The Internet is making derivatives trading, a bastion of the financial elite, accessible to a broader range of institutions and individuals. Banks are hopping on board with new solutions aimed at automating trading and accounting procedures for derivatives, the most exotic of financial instruments.
Bank One has signed on with Arcordia, an ASP-based platform for back-office processing of derivatives that was spun out of J.P. Morgan a year ago. Chicago-based Bank One is the first external client of Arcordia, which will provide back-office support for Bank One's global derivatives portfolio.
Arcordia will perform payment processing, reconciliation, confirmation generation and accounting services for Bank One, whose predecessor, First Chicago, was among the first capital markets providers to offer interest rate and currency swaps. "The system's functionality and Arcordia's expertise will help us deliver even higher levels of service to our commercial customers and counterparties," according to David Bergman, senior vice president and head of capital markets operations at Bank One.
The Bank One win for Arcordia, huge as it may be, is dwarfish compared to the January merger of J.P. Morgan and Chase Manhattan, which together process 500,000 over-the-counter derivatives, about a third of the world market. After the merger, the $700 billion goliath named Arcordia as its strategic back-office processing platform, continuing a relationship begun in 1998 when J.P. Morgan built the platform as a high-tech, straight-through processing solution.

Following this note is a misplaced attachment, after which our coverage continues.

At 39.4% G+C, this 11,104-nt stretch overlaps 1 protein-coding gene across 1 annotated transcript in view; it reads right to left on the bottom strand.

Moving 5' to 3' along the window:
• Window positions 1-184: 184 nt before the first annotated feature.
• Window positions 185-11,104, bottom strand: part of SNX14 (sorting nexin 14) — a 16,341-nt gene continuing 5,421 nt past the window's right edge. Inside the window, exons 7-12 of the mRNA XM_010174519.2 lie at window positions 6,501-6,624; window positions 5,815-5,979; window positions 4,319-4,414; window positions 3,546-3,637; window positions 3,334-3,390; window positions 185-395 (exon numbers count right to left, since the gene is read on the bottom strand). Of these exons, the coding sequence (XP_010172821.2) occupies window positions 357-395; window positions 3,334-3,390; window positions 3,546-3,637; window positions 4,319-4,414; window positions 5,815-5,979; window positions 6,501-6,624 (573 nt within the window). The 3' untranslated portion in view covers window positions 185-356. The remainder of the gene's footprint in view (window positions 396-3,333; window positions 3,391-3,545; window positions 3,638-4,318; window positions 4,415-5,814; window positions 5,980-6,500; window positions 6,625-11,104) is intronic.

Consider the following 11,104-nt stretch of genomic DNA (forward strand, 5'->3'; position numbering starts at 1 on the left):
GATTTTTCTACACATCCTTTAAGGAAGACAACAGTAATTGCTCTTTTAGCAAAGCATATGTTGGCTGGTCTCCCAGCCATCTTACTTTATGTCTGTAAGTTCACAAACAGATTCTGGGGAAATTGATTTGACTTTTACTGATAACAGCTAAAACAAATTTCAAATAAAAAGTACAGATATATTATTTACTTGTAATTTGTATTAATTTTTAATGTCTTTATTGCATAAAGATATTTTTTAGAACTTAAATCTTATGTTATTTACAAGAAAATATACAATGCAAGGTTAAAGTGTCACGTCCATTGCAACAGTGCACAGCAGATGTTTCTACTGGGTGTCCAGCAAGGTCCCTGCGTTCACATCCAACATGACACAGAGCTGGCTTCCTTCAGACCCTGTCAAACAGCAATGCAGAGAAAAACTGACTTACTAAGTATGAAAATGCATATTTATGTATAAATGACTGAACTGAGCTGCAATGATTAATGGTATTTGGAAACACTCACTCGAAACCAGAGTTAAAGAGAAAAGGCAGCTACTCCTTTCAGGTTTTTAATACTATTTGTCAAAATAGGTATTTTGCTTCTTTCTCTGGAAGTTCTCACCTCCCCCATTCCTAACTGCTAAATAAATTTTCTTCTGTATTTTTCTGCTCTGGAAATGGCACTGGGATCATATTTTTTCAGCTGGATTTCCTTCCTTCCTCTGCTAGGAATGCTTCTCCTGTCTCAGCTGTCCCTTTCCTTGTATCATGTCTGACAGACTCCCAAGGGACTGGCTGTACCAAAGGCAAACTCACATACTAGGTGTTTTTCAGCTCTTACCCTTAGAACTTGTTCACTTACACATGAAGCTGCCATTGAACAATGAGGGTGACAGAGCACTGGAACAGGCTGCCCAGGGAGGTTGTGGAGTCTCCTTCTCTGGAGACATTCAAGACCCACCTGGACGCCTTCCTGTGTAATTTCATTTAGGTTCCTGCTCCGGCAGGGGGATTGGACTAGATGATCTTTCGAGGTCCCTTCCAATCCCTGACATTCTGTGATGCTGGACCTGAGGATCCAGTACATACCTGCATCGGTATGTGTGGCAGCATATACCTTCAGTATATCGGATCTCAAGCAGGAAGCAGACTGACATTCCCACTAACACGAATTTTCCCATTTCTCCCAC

Over the next two years, Arcordia enabled Morgan to cut its transaction costs by 40% while tripling volume. That prompted a decision to offer the platform to other banks which, like Morgan, "were experiencing exponential volume increases and complexity in the instruments being traded," said Simon Nutt, director of business development at London-based Arcordia.
Against this backdrop of change, financial institutions have been spending up to $100 million every five years replacing their legacy applications. Such systems remain inflexible and slow, and are fraught with reconciliation and data management problems. Morgan itself maintained 20 such systems in-house before Arcordia made them obsolete.
Other banks are also creating Web-based trading or post-trading environments. Deutsche Banc Alex. Brown has installed Derivatives.com, a Web-based trading and portfolio risk management system from Imagine Software, New York. The bank's clients are using the ASP service for derivatives trading analysis and risk management.
Although Deutsche Banc Alex. Brown had been using Imagine Trading System for its proprietary trading since 1996, the service was only available to the bank's large institutional customers. By offering Web-based Derivatives.com, Deutsche Banc Alex. Brown is delivering technology to its equity clientele that was once beyond their reach.
Powered by a Sun Microsystems platform, Derivatives.com delivers the functionality of the Imagine Trading System in a cost-efficient and Internet-accessible manner, including delivery of Reuters real-time market data and RSA security authentication. It also performs many middle and back-office services, including corporate actions maintenance, daily event processing and standard pricing curve generation.
"Derivatives.com gives our customers the tools they need to trade and manage risk effectively," said James Rowen, co-head of prime brokerage and strategic client services at Deutsche Banc Alex. Brown. "For institutions like hedge funds, it's a quick and complete package."
In France, Societe General has installed Calypso, a Java-based back-end processing system from Calypso Technology, San Francisco, to support ClickOptions, its new retail equity derivatives business. ClickOptions (www.clickoptions.com), which went live in May, opens up the trading of exotic financial instruments to retail investors.
Calypso provides an integrated business solution for ClickOptions' back-end operations, noted Lionel Gibert, managing director at ClickOptions. "We were able to go live much quicker than if we had to juggle different pieces of software."